How many times have you re-read Matthew 6: “Therefore I tell you, do not worry about your life…”?
And after these experiences how often do you feel like a failure by not living up to God’s commandments? Do you question your own relationship with God (“If I really were a good Christian, then I wouldn’t struggle with this”)?
As a Christian and as a psychologist who specializes in the research and treatment of anxiety disorders, I suggest to you that one can indeed be worried and still be a ‘good’ Christian, whatever that means. We tend to focus on our emotions and how they make us feel (sad and frustrated) as opposed to thinking through issues:
Did you stop to think that Jesus’ audience regarding worrying were His own disciples? Contextually, the “do not worry” verse in in Matthew 6 is from the Sermon on the Mount and begins in Matthew 5 with “His disciples came to him, and he began to teach them, saying…” If His own disciples were worrying in His physical presence, why would you expect not to be worried today?
Worrying isn’t a uniquely Christian issue. It’s probable that if you’ve spent the time to find this website and are reading this post, the amount of worrying you engage in is more than the average person, interferes with your life (difficulty sleeping, fatigue, irritability, low mood), and lingers even when everything in your life is objectively good (“I find things to worry about” “I worry that I worry too much”). You may expect the worse of every situation and when it doesn’t come to pass, breathe a sigh of relief before worrying about the next time when it might happen again.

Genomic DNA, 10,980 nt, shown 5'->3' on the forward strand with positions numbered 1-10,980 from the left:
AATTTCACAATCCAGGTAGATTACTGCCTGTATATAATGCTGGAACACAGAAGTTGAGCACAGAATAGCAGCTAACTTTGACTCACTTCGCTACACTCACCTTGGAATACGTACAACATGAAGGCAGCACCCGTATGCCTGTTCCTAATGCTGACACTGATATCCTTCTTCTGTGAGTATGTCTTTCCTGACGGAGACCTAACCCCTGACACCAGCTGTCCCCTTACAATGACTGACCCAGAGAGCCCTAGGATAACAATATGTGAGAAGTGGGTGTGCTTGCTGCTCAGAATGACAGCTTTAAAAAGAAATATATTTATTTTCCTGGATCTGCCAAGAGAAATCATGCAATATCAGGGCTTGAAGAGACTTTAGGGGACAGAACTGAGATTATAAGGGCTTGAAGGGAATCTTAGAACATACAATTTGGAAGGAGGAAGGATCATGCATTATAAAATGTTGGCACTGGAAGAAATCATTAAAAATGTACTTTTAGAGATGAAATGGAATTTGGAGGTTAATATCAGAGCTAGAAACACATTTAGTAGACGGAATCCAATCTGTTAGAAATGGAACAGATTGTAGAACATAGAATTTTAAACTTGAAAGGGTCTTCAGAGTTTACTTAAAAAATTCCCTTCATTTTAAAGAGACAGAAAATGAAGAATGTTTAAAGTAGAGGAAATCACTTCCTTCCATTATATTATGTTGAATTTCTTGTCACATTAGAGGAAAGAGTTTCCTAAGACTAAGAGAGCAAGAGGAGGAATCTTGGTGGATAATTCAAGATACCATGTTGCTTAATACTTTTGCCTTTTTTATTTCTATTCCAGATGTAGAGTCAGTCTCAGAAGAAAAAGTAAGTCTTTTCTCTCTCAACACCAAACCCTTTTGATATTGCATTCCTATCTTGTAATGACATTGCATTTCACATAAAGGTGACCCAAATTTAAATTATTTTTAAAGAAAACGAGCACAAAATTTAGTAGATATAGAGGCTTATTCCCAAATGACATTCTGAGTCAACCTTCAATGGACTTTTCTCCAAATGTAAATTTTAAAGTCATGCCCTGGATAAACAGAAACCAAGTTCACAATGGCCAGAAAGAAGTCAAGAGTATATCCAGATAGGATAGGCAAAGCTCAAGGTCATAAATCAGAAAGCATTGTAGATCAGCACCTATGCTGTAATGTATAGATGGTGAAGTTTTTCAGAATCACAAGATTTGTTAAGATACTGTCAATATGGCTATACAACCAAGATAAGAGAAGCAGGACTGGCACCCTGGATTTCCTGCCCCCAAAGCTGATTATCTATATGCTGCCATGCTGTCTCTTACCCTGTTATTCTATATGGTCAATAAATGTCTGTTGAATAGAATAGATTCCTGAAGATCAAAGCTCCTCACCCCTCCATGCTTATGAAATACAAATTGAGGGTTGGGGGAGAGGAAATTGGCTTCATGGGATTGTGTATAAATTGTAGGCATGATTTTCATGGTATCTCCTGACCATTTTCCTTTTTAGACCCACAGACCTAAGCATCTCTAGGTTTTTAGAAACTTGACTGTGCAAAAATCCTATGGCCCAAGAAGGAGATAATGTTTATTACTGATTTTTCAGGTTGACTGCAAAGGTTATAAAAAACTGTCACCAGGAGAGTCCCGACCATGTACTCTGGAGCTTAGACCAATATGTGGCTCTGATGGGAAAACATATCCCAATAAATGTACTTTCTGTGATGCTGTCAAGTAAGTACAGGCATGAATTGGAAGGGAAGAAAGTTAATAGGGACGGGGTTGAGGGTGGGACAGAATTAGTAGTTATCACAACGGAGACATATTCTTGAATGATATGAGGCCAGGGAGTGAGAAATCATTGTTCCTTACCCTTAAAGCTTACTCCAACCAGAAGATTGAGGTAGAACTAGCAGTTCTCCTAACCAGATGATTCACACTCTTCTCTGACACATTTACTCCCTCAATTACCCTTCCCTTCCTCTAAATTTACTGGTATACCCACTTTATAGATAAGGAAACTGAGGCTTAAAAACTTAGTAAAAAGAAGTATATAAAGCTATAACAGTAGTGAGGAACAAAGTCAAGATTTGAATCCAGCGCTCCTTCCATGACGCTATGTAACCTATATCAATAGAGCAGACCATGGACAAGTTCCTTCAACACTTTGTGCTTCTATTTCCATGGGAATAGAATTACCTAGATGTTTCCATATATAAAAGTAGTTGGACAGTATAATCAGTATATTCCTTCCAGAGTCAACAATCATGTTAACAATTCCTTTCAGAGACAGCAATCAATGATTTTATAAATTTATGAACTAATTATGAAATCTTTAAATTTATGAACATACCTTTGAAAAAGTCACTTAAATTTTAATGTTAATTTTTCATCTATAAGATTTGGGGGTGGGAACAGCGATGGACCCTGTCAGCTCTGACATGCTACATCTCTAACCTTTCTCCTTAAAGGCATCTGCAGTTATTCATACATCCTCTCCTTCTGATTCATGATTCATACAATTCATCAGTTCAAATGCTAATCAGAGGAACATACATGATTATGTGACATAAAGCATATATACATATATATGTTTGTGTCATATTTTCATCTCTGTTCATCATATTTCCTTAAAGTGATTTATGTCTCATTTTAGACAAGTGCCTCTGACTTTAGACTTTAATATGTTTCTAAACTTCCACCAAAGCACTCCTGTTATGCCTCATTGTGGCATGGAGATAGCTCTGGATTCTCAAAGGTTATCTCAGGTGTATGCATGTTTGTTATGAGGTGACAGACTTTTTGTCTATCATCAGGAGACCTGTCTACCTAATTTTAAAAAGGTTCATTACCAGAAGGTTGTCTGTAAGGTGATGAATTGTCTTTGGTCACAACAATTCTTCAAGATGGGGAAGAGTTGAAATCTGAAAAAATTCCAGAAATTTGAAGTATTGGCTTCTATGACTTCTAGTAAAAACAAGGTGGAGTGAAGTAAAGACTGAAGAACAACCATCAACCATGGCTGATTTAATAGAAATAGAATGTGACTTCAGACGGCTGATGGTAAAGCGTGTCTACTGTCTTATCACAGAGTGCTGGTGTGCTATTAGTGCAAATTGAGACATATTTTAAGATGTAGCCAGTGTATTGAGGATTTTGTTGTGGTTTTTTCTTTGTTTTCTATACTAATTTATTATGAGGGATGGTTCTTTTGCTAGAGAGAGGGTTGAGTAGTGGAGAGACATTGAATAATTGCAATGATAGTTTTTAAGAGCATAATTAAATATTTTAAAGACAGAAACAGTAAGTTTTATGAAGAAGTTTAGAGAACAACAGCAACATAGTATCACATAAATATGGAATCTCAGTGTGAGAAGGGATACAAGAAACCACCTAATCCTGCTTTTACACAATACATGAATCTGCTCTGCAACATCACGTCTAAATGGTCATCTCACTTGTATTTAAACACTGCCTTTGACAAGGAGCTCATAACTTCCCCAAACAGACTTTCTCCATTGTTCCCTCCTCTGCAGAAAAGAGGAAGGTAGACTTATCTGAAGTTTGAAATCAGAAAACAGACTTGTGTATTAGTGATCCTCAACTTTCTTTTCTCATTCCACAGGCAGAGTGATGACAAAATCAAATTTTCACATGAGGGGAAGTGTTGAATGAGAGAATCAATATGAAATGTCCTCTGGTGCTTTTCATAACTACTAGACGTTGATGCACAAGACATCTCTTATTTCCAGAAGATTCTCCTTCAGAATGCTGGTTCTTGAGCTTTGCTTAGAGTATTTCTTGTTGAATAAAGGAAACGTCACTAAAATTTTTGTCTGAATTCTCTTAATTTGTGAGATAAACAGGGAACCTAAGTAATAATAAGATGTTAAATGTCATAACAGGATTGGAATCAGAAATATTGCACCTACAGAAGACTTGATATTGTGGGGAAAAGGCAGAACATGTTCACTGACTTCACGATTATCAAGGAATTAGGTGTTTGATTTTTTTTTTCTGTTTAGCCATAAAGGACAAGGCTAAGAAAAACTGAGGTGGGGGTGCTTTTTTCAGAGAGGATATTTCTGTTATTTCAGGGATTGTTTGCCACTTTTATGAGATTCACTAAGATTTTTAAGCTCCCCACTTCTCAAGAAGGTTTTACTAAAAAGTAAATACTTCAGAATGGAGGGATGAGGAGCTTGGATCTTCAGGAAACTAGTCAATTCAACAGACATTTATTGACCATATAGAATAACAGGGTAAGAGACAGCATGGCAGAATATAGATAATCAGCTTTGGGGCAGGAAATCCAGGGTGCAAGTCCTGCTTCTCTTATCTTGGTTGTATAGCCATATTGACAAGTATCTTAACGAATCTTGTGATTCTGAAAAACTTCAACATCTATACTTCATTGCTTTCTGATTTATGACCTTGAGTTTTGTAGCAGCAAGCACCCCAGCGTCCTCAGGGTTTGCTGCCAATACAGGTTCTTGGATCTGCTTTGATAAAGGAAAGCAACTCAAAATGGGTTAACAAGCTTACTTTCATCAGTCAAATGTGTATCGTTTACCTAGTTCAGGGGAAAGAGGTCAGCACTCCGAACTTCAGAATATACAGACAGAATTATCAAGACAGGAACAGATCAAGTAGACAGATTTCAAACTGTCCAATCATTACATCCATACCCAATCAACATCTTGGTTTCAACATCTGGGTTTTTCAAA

If this sounds like you, I’m going to suggest to you that the issue you’re worrying about right now isn’t the issue, but the issue is the worry itself. I’m also going to suggest that this isn’t about your lack of reliance or trust in God. This may be about a disorder called “Generalized Anxiety Disorder”, and we know how to treat it.